In Kenya, maternal mortality ratios remain high and the number of births attended by skilled health attendants hovers at just 44%. Using both qualitative and quantitative data, a study was conducted to determine the uptake of antenatal care and skilled attendance in Malindi District and to explore factors that contribute to the low use of maternal health services during delivery. It was found that after the first antenatal visit attendance to health facilities begins to decline ending in low rates of births attended by skilled care and that socio-cultural and economic factors play a larger role than access alone in women’s health-seeking behavior during childbirth. A pervasive lack of birth preparedness and the view that health facilities are for the treatment of complications added yet another barrier to the uptake of skilled care. We conclude that the eradication of TBAs is not a realistic measure in the context of poverty and traditional practices.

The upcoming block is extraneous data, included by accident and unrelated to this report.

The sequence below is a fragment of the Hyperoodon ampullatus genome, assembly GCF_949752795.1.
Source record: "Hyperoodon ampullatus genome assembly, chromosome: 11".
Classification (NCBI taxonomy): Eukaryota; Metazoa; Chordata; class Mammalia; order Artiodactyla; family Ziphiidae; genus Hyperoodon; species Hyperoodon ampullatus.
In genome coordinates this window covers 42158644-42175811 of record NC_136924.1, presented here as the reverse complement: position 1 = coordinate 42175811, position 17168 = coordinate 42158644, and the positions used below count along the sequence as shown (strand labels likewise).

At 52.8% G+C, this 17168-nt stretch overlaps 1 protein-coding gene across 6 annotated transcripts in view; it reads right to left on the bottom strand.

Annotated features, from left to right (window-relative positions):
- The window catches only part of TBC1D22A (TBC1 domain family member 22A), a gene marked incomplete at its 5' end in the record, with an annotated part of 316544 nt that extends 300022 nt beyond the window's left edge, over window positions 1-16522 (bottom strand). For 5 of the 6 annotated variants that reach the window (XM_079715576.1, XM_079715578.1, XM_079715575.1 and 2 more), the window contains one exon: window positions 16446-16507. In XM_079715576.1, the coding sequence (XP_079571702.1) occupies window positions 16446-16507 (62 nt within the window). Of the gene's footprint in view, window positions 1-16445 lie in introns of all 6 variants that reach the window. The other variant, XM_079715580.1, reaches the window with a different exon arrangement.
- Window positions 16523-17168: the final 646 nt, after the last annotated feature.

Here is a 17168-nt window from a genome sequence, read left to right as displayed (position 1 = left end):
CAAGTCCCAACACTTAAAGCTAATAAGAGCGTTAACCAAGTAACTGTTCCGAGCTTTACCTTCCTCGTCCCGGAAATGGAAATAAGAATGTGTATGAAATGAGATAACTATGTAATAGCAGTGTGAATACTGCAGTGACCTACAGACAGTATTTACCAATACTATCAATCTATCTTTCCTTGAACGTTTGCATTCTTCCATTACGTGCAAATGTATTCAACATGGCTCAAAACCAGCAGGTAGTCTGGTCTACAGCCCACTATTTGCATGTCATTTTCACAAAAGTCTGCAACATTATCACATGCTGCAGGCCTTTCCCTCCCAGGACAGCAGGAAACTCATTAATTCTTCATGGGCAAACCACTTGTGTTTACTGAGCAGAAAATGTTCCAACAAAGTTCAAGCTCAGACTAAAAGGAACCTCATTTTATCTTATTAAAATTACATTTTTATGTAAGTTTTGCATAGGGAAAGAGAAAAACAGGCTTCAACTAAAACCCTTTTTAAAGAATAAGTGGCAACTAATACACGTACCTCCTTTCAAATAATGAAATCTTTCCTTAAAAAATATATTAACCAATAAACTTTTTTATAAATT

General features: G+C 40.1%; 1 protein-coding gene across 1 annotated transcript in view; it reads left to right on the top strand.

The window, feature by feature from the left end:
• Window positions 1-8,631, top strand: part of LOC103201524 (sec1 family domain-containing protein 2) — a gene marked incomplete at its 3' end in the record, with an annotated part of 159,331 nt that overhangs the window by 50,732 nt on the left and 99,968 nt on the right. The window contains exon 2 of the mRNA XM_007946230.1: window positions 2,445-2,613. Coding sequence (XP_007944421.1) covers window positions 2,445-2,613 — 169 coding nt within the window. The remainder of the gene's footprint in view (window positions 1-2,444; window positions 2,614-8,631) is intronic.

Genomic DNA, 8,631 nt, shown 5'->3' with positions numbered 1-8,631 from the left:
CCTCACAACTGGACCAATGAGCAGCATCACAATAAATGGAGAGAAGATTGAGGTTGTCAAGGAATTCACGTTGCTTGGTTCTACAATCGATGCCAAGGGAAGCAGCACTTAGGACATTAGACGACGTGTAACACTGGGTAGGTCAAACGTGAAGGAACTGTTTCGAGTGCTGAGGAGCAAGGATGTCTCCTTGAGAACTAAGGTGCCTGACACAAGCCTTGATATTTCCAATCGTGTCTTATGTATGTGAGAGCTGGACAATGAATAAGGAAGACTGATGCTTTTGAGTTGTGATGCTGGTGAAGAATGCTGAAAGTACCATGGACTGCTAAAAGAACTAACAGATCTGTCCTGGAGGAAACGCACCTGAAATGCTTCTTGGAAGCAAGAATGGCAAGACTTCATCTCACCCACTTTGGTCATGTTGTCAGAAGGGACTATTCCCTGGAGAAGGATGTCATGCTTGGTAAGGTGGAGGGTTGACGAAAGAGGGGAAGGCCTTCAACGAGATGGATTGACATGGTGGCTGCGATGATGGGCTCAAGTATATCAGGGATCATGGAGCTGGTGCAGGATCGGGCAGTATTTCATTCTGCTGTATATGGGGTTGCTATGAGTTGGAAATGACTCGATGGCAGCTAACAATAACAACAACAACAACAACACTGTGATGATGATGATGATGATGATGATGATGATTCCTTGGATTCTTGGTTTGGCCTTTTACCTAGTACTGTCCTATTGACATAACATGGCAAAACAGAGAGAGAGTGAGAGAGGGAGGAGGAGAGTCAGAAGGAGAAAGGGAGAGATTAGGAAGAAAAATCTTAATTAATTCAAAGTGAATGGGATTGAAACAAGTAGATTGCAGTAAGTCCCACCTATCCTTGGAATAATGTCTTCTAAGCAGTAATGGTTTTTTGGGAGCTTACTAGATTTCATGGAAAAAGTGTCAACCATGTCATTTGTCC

Maternal and Child Health
Carter, Alexandra, "Factors That Contribute to the Low Uptake of Skilled Care During Delivery in Malindi, Kenya" (2010). Independent Study Project (ISP) Collection. 821.